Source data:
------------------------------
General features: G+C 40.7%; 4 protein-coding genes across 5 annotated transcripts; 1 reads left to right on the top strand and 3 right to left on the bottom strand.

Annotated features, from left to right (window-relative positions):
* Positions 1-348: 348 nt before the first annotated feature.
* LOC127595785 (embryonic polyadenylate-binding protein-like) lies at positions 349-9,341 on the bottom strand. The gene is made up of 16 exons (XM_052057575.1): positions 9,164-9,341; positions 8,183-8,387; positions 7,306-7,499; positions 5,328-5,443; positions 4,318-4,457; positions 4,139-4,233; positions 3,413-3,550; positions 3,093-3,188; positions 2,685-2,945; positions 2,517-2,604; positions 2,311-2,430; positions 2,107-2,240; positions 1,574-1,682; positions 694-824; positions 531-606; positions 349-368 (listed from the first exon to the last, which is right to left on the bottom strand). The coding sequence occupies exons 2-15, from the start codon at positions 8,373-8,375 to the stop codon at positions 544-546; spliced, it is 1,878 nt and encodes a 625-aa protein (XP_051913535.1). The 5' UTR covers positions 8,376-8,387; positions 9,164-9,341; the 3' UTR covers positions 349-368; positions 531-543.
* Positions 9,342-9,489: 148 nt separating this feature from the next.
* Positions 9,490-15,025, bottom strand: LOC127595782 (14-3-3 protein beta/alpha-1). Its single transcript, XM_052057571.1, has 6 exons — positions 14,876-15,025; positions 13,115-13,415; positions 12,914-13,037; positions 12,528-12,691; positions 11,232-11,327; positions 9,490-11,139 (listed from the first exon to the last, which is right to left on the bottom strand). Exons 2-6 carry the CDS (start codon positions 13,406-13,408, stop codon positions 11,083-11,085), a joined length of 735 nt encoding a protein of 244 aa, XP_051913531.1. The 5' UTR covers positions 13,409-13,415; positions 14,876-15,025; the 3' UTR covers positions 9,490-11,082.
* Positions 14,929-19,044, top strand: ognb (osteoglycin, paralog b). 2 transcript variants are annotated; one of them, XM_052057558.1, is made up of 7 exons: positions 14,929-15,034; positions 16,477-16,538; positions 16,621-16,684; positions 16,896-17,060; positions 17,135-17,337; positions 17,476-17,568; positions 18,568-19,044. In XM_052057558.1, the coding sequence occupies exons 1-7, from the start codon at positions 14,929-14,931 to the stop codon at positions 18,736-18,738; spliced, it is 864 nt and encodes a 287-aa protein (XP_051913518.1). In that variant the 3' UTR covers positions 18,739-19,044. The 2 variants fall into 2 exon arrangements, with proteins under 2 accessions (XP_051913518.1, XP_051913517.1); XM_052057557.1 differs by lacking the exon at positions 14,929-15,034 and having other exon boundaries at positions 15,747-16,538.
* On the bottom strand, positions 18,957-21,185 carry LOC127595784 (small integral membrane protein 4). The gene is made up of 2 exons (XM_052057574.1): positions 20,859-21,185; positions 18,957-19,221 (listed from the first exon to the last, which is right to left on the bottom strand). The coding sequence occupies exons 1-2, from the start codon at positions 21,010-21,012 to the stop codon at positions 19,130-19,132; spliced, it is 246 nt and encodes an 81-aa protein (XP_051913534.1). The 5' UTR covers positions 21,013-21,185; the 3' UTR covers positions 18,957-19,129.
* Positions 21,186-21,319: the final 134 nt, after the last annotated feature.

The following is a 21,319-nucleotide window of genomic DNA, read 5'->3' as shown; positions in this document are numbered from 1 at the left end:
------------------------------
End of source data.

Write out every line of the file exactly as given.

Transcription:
General features: G+C 40.7%; 4 protein-coding genes across 5 annotated transcripts; 1 reads left to right on the top strand and 3 right to left on the bottom strand.

Annotated features, from left to right (window-relative positions):
* Positions 1-348: 348 nt before the first annotated feature.
* LOC127595785 (embryonic polyadenylate-binding protein-like) lies at positions 349-9,341 on the bottom strand. The gene is made up of 16 exons (XM_052057575.1): positions 9,164-9,341; positions 8,183-8,387; positions 7,306-7,499; positions 5,328-5,443; positions 4,318-4,457; positions 4,139-4,233; positions 3,413-3,550; positions 3,093-3,188; positions 2,685-2,945; positions 2,517-2,604; positions 2,311-2,430; positions 2,107-2,240; positions 1,574-1,682; positions 694-824; positions 531-606; positions 349-368 (listed from the first exon to the last, which is right to left on the bottom strand). The coding sequence occupies exons 2-15, from the start codon at positions 8,373-8,375 to the stop codon at positions 544-546; spliced, it is 1,878 nt and encodes a 625-aa protein (XP_051913535.1). The 5' UTR covers positions 8,376-8,387; positions 9,164-9,341; the 3' UTR covers positions 349-368; positions 531-543.
* Positions 9,342-9,489: 148 nt separating this feature from the next.
* Positions 9,490-15,025, bottom strand: LOC127595782 (14-3-3 protein beta/alpha-1). Its single transcript, XM_052057571.1, has 6 exons — positions 14,876-15,025; positions 13,115-13,415; positions 12,914-13,037; positions 12,528-12,691; positions 11,232-11,327; positions 9,490-11,139 (listed from the first exon to the last, which is right to left on the bottom strand). Exons 2-6 carry the CDS (start codon positions 13,406-13,408, stop codon positions 11,083-11,085), a joined length of 735 nt encoding a protein of 244 aa, XP_051913531.1. The 5' UTR covers positions 13,409-13,415; positions 14,876-15,025; the 3' UTR covers positions 9,490-11,082.
* Positions 14,929-19,044, top strand: ognb (osteoglycin, paralog b). 2 transcript variants are annotated; one of them, XM_052057558.1, is made up of 7 exons: positions 14,929-15,034; positions 16,477-16,538; positions 16,621-16,684; positions 16,896-17,060; positions 17,135-17,337; positions 17,476-17,568; positions 18,568-19,044. In XM_052057558.1, the coding sequence occupies exons 1-7, from the start codon at positions 14,929-14,931 to the stop codon at positions 18,736-18,738; spliced, it is 864 nt and encodes a 287-aa protein (XP_051913518.1). In that variant the 3' UTR covers positions 18,739-19,044. The 2 variants fall into 2 exon arrangements, with proteins under 2 accessions (XP_051913518.1, XP_051913517.1); XM_052057557.1 differs by lacking the exon at positions 14,929-15,034 and having other exon boundaries at positions 15,747-16,538.
* On the bottom strand, positions 18,957-21,185 carry LOC127595784 (small integral membrane protein 4). The gene is made up of 2 exons (XM_052057574.1): positions 20,859-21,185; positions 18,957-19,221 (listed from the first exon to the last, which is right to left on the bottom strand). The coding sequence occupies exons 1-2, from the start codon at positions 21,010-21,012 to the stop codon at positions 19,130-19,132; spliced, it is 246 nt and encodes an 81-aa protein (XP_051913534.1). The 5' UTR covers positions 21,013-21,185; the 3' UTR covers positions 18,957-19,129.
* Positions 21,186-21,319: the final 134 nt, after the last annotated feature.

The following is a 21,319-nucleotide window of genomic DNA, read 5'->3' as shown; positions in this document are numbered from 1 at the left end: